Voice/Vision Holocaust Survivor Oral History Archive

Martin Koby - April 20, 1999

Forced to Leave School

Were you the only one who was thrown out?

Because I think I was the only Jew that went there.


I don't know. I don't remember my cousins they were--I know I want--went home by myself or the other Jewish kids. So I think they had more brains than I did.


They had to, because they weren't there.

Yeah, because they--so they didn't go. When you went home, what did you say?

Well, I came home and uh, told my parents you know, "I got thrown out from the school. ???" says, "Don't worry, you won't be neglected as far as school goes."

Well, they must have known it was a, it was a...

They, they, they, they probably did.

Christian school, so they probably didn't care that much, maybe.

I don't know whether they didn't care. I don't know they understood too what was happening.


Let's see...

...did you understand at eleven years old? I mean this is the, this is the first overt act.

Yeah, this is really the first time that I really saw that Jews are out, okay.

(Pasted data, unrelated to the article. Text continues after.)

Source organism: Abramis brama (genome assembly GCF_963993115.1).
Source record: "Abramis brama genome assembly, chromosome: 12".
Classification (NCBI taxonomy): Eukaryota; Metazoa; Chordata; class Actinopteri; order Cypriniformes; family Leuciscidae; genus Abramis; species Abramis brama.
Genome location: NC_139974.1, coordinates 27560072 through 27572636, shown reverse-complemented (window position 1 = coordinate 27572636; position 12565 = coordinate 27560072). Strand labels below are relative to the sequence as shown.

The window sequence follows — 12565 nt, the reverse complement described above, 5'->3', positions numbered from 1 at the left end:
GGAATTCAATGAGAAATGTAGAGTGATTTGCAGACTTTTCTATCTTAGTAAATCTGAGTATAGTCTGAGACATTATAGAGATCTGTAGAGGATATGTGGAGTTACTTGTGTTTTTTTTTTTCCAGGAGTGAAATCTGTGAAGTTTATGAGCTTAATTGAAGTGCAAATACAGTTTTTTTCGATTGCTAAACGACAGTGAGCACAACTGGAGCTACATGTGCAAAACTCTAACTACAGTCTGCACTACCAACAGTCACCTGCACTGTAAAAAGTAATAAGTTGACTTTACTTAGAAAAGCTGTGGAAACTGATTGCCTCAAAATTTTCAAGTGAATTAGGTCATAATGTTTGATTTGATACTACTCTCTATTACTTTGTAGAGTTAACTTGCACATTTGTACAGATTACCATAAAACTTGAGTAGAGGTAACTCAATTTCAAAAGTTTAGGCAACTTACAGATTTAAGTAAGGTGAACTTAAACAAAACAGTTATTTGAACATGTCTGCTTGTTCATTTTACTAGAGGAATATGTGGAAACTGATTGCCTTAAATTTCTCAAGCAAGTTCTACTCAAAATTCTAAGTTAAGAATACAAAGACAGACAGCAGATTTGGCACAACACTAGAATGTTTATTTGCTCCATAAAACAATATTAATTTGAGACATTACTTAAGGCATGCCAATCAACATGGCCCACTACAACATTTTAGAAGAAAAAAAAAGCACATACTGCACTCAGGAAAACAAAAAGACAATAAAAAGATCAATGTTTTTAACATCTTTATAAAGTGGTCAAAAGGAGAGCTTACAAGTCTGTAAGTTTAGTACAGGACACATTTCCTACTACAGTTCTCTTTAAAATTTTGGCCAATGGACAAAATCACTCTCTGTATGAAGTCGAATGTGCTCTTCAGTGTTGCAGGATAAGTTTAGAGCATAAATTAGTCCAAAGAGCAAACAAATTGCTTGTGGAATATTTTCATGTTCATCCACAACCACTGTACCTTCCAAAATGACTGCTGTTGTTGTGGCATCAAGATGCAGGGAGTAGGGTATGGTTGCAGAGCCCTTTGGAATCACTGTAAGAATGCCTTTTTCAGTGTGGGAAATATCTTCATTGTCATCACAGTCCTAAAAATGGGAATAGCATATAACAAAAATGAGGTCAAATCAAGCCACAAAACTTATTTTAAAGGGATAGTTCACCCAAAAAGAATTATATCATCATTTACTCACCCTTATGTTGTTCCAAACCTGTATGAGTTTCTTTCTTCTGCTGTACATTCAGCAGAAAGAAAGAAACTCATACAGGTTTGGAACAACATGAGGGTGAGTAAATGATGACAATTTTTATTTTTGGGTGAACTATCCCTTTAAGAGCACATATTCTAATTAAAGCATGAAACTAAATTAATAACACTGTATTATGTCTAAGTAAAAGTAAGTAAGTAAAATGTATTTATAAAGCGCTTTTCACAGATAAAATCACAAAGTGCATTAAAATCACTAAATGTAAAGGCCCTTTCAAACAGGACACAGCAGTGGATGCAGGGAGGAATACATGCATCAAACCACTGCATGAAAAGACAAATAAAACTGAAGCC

I didn't comprehend, but I very upset. You know, it was like--first of all, I kind of felt hurt and ashamed. I don't know which word--which one was--I don't remember exactly which one the first, the shame or the hurt. But I was--I know I, I can tell you step-by-step where I walked and I was very--I felt very badly. You know, it's--you have no choice and...

Did you...

...when you told like that in no uncertain way, I already sensed that I don't belong that--to that school. I never went back. I never went near that school. I used to stay away from there.

Did you cry when you left?

I don't think so.


Maybe I did, I don't know. I didn't--I have no recollection of that. I know I was very, very upset.

© Board of Regents University of Michigan-Dearborn